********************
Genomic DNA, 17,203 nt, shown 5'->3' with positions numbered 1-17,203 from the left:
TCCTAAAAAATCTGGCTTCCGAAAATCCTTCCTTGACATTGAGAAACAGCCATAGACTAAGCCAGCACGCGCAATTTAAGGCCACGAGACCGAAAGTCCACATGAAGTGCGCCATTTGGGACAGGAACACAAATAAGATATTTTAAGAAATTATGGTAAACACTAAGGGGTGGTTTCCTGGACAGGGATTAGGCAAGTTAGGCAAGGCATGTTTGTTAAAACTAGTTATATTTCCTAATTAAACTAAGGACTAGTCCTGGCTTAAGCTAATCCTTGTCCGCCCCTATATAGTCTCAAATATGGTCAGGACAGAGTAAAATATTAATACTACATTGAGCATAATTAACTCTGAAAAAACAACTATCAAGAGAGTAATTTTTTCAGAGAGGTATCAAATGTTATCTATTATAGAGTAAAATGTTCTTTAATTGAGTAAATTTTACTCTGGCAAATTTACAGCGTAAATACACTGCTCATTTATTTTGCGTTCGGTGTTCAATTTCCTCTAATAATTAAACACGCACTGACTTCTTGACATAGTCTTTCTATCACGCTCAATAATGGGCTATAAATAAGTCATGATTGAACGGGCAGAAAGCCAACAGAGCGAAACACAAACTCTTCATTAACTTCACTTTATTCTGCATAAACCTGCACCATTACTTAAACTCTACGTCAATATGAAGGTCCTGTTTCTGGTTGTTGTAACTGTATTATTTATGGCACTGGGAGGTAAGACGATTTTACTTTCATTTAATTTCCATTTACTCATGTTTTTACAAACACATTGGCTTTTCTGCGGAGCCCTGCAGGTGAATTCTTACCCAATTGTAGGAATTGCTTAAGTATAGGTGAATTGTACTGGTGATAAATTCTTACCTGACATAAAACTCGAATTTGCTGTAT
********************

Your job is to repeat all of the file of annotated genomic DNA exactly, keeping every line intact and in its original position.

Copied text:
Genomic DNA, 17,203 nt, shown 5'->3' with positions numbered 1-17,203 from the left:
TCCTAAAAAATCTGGCTTCCGAAAATCCTTCCTTGACATTGAGAAACAGCCATAGACTAAGCCAGCACGCGCAATTTAAGGCCACGAGACCGAAAGTCCACATGAAGTGCGCCATTTGGGACAGGAACACAAATAAGATATTTTAAGAAATTATGGTAAACACTAAGGGGTGGTTTCCTGGACAGGGATTAGGCAAGTTAGGCAAGGCATGTTTGTTAAAACTAGTTATATTTCCTAATTAAACTAAGGACTAGTCCTGGCTTAAGCTAATCCTTGTCCGCCCCTATATAGTCTCAAATATGGTCAGGACAGAGTAAAATATTAATACTACATTGAGCATAATTAACTCTGAAAAAACAACTATCAAGAGAGTAATTTTTTCAGAGAGGTATCAAATGTTATCTATTATAGAGTAAAATGTTCTTTAATTGAGTAAATTTTACTCTGGCAAATTTACAGCGTAAATACACTGCTCATTTATTTTGCGTTCGGTGTTCAATTTCCTCTAATAATTAAACACGCACTGACTTCTTGACATAGTCTTTCTATCACGCTCAATAATGGGCTATAAATAAGTCATGATTGAACGGGCAGAAAGCCAACAGAGCGAAACACAAACTCTTCATTAACTTCACTTTATTCTGCATAAACCTGCACCATTACTTAAACTCTACGTCAATATGAAGGTCCTGTTTCTGGTTGTTGTAACTGTATTATTTATGGCACTGGGAGGTAAGACGATTTTACTTTCATTTAATTTCCATTTACTCATGTTTTTACAAACACATTGGCTTTTCTGCGGAGCCCTGCAGGTGAATTCTTACCCAATTGTAGGAATTGCTTAAGTATAGGTGAATTGTACTGGTGATAAATTCTTACCTGACATAAAACTCGAATTTGCTGTAT